“Enas is the one who grabbed me and brought me to AAANY five years ago! We were studying at Kingsborough Community College at the same time. We do everything together!” Somia says exuberantly, then excuses herself and shuts the door behind her.
Enas is dressed in a bright Jackson Pollock-esque tunic with black pants, pointy black ankle boots and a beige headscarf. “Right now, as immigration outreach officer, I’m busy going out and telling people about Action NYC,” she explains. “A lot of people don’t know it’s a free immigration legal help program, funded by New York City. It’s completely safe. All information is saved privately between the client, lawyer and case worker.”
Enas tells me she accompanies Somia to some of her Know Your Rights workshops at Beit Al Maqdis and sets up a table outside. “The women basically know about 10 percent of what’s going on in terms of immigration and rights. I give a short presentation and let them know they can come to the office for a consultation. Sometimes, they ask me all these questions about their situation, but I’m not a lawyer. I’m just there to direct them to the experts.”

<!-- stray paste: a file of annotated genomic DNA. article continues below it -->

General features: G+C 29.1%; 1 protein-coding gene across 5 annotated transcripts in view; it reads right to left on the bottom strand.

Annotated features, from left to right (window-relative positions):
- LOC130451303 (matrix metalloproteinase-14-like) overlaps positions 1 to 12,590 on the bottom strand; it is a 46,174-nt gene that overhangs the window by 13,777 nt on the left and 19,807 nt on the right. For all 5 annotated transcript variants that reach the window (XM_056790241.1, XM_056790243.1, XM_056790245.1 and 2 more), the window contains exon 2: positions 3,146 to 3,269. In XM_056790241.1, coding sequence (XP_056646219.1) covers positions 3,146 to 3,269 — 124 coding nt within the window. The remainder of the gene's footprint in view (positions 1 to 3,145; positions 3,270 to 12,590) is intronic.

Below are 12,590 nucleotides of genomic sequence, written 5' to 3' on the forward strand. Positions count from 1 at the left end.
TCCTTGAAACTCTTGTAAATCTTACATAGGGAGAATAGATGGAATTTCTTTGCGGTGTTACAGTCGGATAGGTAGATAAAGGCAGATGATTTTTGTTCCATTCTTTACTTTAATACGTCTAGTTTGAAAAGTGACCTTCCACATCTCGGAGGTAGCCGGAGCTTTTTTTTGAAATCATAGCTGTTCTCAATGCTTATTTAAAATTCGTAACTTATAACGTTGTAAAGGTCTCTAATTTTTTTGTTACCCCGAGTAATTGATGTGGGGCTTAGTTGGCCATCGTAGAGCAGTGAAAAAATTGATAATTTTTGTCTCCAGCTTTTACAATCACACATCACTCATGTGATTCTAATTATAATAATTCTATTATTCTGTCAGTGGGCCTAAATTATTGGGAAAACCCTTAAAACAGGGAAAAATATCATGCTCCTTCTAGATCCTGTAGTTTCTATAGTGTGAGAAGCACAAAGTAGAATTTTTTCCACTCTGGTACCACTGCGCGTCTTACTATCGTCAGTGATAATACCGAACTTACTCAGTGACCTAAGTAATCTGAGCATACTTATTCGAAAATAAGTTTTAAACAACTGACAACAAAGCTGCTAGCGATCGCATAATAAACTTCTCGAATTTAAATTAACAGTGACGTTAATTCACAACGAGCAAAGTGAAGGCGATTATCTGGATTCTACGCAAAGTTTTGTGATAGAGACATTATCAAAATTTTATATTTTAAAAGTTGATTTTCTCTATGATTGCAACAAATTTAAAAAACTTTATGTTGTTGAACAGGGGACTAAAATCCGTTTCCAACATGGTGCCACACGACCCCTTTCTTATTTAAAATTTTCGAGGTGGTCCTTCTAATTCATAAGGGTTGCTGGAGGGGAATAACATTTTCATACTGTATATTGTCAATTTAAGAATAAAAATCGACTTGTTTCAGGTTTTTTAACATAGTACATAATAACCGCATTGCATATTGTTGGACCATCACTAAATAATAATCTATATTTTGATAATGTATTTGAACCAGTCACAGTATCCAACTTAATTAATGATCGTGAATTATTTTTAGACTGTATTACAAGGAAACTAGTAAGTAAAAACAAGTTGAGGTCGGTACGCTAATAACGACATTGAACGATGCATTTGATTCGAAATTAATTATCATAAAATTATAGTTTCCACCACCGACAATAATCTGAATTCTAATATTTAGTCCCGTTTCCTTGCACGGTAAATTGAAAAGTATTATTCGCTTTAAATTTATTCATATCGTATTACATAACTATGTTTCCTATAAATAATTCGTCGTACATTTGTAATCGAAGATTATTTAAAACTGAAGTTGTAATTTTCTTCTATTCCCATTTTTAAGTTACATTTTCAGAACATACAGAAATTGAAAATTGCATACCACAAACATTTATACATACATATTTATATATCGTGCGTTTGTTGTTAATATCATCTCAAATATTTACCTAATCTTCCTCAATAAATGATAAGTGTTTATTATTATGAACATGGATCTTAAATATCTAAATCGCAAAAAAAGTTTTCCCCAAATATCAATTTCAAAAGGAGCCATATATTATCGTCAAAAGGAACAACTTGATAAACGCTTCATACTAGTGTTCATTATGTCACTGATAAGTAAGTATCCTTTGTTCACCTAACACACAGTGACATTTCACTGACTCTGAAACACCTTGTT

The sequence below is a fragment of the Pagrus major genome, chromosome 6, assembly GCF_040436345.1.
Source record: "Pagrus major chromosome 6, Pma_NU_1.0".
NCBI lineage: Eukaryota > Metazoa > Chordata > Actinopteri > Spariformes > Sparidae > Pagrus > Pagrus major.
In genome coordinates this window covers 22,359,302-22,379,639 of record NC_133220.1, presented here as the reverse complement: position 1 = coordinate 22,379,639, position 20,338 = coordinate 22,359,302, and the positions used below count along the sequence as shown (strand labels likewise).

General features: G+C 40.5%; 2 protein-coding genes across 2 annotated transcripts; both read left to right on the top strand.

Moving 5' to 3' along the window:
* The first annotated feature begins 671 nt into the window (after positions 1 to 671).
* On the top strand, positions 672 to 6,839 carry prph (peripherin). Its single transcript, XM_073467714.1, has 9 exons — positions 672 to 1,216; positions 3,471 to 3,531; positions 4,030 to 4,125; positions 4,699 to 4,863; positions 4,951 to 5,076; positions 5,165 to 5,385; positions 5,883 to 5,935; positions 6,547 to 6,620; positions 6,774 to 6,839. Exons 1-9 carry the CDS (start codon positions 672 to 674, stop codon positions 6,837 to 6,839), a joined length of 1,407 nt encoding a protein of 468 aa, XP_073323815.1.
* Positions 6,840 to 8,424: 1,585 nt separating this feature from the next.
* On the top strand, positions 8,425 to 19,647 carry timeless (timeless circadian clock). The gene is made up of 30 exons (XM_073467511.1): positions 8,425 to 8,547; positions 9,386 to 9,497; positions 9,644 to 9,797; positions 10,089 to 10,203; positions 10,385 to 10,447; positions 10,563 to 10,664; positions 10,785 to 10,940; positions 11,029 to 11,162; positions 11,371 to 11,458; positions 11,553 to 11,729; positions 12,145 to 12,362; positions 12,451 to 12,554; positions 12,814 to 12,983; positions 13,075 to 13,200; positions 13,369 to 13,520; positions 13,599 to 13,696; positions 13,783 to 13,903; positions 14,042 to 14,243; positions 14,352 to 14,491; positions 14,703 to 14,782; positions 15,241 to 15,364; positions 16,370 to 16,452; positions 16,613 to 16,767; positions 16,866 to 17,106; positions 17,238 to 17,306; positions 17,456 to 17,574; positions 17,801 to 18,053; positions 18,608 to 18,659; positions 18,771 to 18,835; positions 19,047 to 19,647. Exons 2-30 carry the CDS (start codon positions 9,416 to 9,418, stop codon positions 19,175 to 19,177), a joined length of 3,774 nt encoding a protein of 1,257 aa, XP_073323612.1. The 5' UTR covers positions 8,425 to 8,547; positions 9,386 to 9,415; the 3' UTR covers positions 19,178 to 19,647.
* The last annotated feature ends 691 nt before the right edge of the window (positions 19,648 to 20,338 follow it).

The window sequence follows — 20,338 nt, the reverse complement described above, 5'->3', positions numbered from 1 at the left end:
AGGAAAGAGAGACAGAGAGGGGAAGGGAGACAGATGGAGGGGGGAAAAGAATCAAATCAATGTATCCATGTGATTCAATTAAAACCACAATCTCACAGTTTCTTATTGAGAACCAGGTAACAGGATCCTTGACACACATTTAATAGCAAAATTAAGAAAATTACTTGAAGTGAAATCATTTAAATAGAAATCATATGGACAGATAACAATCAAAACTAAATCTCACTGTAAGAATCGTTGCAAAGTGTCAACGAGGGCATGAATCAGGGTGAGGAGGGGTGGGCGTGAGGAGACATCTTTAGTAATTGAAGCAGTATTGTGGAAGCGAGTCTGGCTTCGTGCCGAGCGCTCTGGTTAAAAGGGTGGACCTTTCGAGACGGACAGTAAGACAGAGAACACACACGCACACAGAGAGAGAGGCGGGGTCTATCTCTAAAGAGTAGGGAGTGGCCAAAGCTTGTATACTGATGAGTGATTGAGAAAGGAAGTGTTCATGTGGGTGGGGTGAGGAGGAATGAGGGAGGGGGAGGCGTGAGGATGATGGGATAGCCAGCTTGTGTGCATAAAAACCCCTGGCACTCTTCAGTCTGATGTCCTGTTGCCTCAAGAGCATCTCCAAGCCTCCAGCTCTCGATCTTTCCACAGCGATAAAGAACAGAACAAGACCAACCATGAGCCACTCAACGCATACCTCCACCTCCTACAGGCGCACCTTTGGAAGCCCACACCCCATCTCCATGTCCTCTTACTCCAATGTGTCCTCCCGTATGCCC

Enas studied English Literature at the University of Sana’a in Yemen, but didn’t graduate. Instead, she came as a visitor to the USA in 2008 while her father was on a diplomatic post here. During her visit, she was married to a man of Yemeni origin. A year later, she found herself alone, a divorced mother of a baby girl. It was in that challenging time that she met Somia. Both were working towards certificates at Kingsborough Community College, and in their spare time dreaming and hatching plans of moving to Germany to further their studies.
“There’s a strong connection between me and Somia,” Enas says. “For me, she’s an idol, I don’t know how she does all the stuff she does! Sometimes, she makes me crazy, like when she decides last moment to hold an event the next day. She’ll do it and a lot of people will attend!”